Mythologizing the Myths

Kevin Drum has a post up addressing various “Right Wing Myths” about the economy. Some of these myths are self-refuting: he claims the stimulus worked because economic models indicate that it should have worked, he repeats the claim that 1937 proved Keynesian theory (ignoring that 1946 refuted it), he pretends that the Reagan tax cuts didn’t stimulate the economy, he ignores an anti-correlation between unemployment and profits, he claims that since a narrow plurality cite “poor sales” rather than “taxes” or “regulations” as their primary problem (23% vs. 20% vs. 16%, a statistically meaningless difference), this means poor sales are the only problem. He claims Republicans support bailouts as though Dems don’t and as though bailouts didn’t infuriate the Tea Party. He also claims deficits aren’t a problem right now because low interest rates will apparently last forever.

But there’s one particular point that galls me and it keeps coming up again and again. Here it is in graphical form:

I’ve addressed this before but it’s worth addressing again. Anything beyond 2011 in that plot is pure fantasy. It is no more real than the surpluses we once projected for the Naughties. One example: that plot show stimulus spending shrinking to near zero. The Democrats are right now pushing to use FY 2011 as their baseline.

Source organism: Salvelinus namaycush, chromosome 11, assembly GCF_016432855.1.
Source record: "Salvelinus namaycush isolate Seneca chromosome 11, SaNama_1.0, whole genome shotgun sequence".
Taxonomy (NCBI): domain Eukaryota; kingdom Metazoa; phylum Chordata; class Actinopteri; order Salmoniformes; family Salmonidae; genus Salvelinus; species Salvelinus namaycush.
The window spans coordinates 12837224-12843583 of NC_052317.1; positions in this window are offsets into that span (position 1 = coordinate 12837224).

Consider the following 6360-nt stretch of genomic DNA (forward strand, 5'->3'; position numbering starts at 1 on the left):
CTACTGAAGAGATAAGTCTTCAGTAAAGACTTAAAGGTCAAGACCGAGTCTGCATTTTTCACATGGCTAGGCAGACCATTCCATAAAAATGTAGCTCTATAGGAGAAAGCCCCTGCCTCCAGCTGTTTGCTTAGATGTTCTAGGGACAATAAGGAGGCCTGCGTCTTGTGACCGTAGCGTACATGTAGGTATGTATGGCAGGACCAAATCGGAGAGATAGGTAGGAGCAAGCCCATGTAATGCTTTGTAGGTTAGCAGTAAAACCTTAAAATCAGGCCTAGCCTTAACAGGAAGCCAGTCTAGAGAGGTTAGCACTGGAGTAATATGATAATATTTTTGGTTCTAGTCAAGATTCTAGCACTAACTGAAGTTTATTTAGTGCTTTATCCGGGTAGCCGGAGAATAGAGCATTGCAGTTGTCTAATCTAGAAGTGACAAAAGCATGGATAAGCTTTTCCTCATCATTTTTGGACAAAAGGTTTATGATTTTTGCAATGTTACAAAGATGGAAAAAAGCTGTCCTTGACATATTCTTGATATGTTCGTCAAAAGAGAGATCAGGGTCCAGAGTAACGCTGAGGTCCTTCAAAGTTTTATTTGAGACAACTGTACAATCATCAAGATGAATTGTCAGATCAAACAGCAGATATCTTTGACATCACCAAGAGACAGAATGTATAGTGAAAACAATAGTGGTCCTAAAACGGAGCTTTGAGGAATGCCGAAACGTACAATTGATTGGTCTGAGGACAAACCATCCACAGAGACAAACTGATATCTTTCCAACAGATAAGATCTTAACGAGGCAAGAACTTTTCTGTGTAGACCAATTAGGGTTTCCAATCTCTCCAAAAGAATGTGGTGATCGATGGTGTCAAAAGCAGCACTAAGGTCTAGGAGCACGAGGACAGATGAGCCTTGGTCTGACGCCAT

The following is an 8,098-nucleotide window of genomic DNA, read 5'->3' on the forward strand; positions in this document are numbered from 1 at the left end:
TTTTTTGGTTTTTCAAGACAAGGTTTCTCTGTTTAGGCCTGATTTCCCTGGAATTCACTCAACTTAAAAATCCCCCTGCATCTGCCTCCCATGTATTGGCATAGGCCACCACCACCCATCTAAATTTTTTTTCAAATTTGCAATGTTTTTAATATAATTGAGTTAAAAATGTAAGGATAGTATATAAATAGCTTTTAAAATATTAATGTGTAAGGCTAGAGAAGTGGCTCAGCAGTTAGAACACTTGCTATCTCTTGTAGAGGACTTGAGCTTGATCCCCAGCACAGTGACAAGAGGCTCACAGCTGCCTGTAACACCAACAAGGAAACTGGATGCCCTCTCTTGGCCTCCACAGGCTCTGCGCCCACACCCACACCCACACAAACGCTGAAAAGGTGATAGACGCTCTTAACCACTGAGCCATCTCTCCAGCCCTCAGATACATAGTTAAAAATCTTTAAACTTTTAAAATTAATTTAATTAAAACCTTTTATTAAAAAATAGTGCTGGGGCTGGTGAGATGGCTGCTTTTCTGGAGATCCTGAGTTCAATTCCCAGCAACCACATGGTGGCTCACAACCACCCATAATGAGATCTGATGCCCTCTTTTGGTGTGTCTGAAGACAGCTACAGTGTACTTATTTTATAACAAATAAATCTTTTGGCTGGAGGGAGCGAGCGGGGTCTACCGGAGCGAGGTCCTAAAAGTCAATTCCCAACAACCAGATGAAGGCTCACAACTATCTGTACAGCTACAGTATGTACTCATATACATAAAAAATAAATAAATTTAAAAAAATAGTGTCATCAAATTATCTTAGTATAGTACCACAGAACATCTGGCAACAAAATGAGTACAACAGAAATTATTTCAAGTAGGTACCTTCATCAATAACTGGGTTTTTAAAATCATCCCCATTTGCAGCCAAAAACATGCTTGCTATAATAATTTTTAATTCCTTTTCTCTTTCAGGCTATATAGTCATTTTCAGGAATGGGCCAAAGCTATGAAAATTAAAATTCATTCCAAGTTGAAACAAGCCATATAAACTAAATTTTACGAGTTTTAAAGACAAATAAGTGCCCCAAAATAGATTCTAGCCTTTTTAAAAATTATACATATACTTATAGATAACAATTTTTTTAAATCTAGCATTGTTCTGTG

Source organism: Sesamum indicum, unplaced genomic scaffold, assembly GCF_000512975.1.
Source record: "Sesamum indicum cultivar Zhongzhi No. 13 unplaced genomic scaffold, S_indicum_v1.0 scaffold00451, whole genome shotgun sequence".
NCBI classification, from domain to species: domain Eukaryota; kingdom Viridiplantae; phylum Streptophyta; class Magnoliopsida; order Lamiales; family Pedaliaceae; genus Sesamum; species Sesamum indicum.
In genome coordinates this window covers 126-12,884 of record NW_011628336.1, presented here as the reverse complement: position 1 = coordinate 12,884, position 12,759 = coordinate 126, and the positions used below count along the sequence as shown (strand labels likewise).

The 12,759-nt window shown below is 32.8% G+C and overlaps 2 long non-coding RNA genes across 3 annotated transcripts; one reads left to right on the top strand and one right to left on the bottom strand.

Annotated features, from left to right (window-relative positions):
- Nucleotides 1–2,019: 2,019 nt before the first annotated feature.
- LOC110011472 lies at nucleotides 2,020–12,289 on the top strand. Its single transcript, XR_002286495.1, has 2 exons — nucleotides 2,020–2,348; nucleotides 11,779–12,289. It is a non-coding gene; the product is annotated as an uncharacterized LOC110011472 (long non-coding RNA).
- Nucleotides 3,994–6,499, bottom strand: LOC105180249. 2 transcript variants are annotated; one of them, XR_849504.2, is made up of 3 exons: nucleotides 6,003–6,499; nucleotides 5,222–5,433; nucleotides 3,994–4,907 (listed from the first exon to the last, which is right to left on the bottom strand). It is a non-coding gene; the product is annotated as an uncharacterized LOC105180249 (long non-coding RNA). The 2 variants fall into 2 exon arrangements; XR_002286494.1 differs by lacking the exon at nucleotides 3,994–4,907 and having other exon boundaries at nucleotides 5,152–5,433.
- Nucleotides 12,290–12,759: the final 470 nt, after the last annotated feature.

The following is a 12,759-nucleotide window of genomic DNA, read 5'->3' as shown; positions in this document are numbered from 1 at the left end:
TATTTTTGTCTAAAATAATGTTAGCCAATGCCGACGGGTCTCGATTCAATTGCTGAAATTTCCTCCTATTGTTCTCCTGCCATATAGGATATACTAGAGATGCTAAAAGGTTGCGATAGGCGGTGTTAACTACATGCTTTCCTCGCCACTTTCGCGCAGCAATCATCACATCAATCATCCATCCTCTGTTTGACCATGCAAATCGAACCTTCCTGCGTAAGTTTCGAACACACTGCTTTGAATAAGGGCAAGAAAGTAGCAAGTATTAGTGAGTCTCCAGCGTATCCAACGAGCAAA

Moreover, we really have to stop calling the tax cuts the “Bush tax cuts”. Obama has already extended them once. And if they are extended beyond 2012, it will be with Democratic cooperation. In fact, the Democrats are only agitating to raise taxes on “the rich”, who account for maybe a quarter to a fifth of the total.

Obama owns this budget. He had unfettered control for two years, still holds the Senate and wields the veto pen. He extended tax cuts, continued TARP, stimulus spent and did nothing about entitlements. Yes, he was handed a shit sandwich by the blazingly incompetent Bush Administration. But he had responded by stuffing more manure into it.

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  1. Seattle Outcast

    In order to “prove” a theory you’d actually have to present evidence that it accurately predicted events based on specific inputs. Or, more rationally, you fail to disprove a theory by not being able to show that it fails under conditions that it encompasses. Keynes has NEVER managed to pass the smell test of accurately predicting future economic outcomes (economic upturns and prosperity) based on specifically designed inputs (massive government spending).

    The rational that the inputs just weren’t “big enough” is obvious bunk – it doesn’t work that way – either “stimulus spending” works or it doesn’t. If it has to be such a massive percentage of the GDP that it bankrupts and destroys the economy in order to produce a result that is measurable, then the only conclusion you can make is that if it does work, it works much the same way that shooting a horse with a broken leg works.

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